SIXTH FORM: How coronavirus has changed our world

As they prepare to leave Ripon Grammar School, how has the Covid pandemic affected the decisions our sixth formers are making about their futures? HANNAH BURFIELD reports

COVID-19 has had an immense impact in shaping our current world, and this doesn’t exclude our education. Following a succession of lockdowns and a period of obligatory online learning, it is interesting to consider how the pandemic has affected students’ and their dreams of continuing their studies at university.

At the start of 2021, The Guardian reported that an increasing number of students – almost a quarter – were opting for universities closer to home as a direct result of the pandemic.

With many current students in post-secondary education critical about the poor quality of teaching they are receiving, with the period of online learning proving to be the worst for many students, it is understandable that many students preparing to leave sixth form appear undecided about whether to commit to a university course.

In spite of the damaging impact the pandemic has had on education in the last few years, I remain determined to go to university and expand on my French A-level studies.

I thought it would be interesting to report on the attitudes of current upper sixth students at Ripon Grammar School towards university, and whether their attitude has been influenced by the pandemic.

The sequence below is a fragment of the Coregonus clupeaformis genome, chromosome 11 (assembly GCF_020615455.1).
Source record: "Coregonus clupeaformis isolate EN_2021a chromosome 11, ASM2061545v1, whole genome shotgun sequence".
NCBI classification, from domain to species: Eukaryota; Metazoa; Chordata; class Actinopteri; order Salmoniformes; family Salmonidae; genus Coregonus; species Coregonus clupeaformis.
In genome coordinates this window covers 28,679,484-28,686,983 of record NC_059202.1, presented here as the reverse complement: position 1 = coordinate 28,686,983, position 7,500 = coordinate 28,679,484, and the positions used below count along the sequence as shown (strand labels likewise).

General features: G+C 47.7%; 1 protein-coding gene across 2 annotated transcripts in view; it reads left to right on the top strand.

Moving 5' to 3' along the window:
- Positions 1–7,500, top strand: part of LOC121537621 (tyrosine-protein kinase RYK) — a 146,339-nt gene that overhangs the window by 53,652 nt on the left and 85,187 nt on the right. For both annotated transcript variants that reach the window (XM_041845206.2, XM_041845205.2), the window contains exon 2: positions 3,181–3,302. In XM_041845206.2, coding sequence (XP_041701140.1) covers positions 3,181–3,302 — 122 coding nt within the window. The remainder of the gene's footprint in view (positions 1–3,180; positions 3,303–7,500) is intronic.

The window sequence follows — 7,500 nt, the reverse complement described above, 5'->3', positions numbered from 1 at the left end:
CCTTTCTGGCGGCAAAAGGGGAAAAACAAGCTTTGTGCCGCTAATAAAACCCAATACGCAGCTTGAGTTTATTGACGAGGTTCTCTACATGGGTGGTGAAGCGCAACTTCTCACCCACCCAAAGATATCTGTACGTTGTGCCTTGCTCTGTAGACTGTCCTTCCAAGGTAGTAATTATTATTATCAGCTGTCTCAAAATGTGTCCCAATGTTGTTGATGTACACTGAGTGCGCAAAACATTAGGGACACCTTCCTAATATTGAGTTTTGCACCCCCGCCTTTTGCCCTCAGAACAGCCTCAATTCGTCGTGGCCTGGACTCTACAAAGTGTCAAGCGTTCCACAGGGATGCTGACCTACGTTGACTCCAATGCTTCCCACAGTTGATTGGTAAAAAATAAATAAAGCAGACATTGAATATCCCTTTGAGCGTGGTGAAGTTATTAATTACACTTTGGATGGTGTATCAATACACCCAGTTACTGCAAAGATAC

Eloise Forsyth says Covid has made her more likely to go to university as the pandemic encouraged her to look beyond her hometown to progress from her studies at Ripon Grammar School in an unfamiliar and exciting place.

Ava Edwards was confident Covid hadn’t affected her decision to go to university: "I would still gain a quality education, which will provide me with the right skills and qualities needed to excel in my future career," she says.

Although Neive Zenner would really like to go to university, she says: "A gap year is looking like a more attractive option because of the uncertainty at the moment. I don’t want to be stuck in a tiny room like my brother was."

Tehya Sutton told me she definitely still wants to go to university regardless of Covid: "Although I think it would hinder the university experience greatly."

Amy Burgess remains committed to continuing her studies at university, but recognises the challenges Covid could pose in the future: "I have looked at, but never really considered, alternatives to university because I’ve always wanted to go, and I believe it’s the path that’s best for me. 

"Covid has partially made me reconsider, and if the situation gets worse I would think about deferring for a year, but I feel so much of life has been missed because of Covid. I really don’t want to miss any more."

For many other sixth form students, the idea of a gap year after finishing A-levels has become much more appealing as a result of the Covid pandemic.

Jasmine Holley has always preferred the idea of apprenticeships over going to university: "Covid hasn’t greatly impacted my opinion about going to university. Even before the pandemic I found apprenticeships would suit me much better and, if anything, Covid has just reinforced this reality for me."

Whilst many, such as Jasmine, lean towards apprenticeships, other students, such as Zoe Williams, have always hoped to go to university. Zoe told me how she still sees herself going to university, especially after having recently received an offer from Oxford!

Whether Covid has changed your opinion about higher education or not, everyone’s choice is personal. If Covid has taught us anything, it is how important it is to make sure you do what you love and what’s right for you.